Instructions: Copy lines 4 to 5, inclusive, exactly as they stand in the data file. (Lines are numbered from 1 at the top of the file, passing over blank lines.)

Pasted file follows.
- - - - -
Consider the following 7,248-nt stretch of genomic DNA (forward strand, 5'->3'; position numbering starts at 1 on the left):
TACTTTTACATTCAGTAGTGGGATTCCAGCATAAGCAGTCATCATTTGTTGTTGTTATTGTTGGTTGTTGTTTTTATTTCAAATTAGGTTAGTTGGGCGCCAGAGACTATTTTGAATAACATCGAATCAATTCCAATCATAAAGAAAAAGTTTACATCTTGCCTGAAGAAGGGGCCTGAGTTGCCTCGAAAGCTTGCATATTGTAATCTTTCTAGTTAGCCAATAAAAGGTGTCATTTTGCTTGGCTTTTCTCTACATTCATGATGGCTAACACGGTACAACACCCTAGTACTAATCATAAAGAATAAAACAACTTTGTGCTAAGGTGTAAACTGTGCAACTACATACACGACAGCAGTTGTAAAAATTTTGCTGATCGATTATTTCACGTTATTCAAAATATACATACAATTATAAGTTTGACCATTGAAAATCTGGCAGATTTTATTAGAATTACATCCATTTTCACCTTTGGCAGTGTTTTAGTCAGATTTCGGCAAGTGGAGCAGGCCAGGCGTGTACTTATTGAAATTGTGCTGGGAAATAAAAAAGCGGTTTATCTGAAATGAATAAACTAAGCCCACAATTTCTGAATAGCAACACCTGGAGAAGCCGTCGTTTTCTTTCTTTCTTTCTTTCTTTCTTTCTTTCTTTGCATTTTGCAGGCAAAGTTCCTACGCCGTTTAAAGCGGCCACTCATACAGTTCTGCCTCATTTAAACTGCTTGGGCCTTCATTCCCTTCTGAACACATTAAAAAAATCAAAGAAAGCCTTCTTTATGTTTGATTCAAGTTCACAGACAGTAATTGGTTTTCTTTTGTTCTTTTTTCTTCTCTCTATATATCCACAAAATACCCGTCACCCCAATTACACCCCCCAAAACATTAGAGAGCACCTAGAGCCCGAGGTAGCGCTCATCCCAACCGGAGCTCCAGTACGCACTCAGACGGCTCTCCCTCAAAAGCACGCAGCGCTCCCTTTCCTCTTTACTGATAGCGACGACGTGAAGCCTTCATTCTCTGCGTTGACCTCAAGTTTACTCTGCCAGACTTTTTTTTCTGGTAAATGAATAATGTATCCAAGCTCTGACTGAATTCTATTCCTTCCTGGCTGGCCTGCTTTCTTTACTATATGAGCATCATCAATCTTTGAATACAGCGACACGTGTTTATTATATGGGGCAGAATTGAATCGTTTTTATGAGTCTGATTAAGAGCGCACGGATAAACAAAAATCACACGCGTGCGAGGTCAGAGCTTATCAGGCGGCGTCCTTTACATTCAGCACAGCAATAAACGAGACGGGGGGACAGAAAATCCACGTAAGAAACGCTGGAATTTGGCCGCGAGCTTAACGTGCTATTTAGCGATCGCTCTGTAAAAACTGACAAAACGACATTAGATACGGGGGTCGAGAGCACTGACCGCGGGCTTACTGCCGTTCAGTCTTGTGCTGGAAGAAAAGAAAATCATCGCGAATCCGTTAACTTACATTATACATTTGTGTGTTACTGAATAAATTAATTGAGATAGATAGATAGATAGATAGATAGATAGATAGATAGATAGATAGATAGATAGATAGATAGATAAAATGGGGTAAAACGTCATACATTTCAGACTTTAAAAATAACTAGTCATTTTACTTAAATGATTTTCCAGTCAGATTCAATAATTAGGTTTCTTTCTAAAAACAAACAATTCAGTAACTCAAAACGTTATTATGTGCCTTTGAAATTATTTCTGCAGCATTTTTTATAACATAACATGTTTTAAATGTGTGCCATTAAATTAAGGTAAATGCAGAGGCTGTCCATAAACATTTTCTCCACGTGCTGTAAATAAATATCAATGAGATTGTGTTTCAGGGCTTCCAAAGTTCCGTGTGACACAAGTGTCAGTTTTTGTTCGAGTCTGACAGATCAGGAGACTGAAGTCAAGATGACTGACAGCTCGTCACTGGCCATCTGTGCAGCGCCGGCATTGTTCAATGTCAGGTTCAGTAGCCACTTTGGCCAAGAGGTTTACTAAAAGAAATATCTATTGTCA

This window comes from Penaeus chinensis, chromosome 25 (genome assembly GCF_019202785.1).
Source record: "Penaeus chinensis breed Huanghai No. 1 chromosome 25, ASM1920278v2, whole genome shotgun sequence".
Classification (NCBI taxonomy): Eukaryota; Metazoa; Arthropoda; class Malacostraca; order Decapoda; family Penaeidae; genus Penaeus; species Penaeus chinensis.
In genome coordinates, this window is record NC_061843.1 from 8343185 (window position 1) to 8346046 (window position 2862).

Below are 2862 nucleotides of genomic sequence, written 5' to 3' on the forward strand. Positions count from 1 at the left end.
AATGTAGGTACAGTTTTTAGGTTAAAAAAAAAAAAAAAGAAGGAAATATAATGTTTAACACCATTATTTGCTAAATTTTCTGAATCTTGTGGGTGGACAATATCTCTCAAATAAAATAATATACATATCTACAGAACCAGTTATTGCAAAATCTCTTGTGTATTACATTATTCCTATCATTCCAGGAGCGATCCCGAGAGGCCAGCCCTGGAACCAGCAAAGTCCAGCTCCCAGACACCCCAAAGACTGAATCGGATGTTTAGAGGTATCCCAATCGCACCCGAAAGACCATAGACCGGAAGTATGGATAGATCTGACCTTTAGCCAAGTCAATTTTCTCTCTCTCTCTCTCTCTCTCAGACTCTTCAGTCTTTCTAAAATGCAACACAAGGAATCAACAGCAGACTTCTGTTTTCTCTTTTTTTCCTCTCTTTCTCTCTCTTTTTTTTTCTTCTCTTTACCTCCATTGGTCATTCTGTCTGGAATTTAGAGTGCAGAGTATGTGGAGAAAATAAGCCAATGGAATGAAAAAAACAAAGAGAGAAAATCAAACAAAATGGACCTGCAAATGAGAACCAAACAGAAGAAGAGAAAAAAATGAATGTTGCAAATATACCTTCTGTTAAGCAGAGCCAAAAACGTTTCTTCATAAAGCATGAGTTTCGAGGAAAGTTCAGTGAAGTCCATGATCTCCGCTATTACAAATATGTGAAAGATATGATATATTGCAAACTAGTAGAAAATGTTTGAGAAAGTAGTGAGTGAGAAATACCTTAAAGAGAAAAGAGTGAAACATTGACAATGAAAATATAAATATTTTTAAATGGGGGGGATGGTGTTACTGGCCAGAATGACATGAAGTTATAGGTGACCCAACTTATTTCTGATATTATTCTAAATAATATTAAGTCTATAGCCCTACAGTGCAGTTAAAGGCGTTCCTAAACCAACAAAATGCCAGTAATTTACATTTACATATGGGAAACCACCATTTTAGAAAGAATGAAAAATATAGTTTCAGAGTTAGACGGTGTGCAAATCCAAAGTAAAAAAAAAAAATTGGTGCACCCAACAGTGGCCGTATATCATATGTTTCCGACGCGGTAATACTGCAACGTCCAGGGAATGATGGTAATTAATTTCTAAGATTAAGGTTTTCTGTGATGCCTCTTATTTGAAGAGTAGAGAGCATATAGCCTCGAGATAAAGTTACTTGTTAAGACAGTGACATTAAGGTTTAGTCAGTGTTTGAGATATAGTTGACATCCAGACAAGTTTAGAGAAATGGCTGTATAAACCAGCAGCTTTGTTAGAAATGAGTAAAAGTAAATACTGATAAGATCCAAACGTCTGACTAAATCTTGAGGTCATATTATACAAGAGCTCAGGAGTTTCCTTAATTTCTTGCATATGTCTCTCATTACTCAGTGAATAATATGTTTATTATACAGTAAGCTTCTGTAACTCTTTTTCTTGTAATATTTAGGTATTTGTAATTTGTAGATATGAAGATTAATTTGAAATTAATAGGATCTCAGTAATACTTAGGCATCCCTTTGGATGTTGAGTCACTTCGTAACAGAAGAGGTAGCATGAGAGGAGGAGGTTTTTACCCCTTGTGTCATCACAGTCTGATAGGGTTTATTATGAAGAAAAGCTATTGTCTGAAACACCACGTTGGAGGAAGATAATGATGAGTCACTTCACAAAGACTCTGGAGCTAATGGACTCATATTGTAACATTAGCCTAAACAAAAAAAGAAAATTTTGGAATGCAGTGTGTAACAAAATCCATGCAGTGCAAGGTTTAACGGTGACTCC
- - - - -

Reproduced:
Source record: "Penaeus chinensis breed Huanghai No. 1 chromosome 25, ASM1920278v2, whole genome shotgun sequence".
Classification (NCBI taxonomy): Eukaryota; Metazoa; Arthropoda; class Malacostraca; order Decapoda; family Penaeidae; genus Penaeus; species Penaeus chinensis.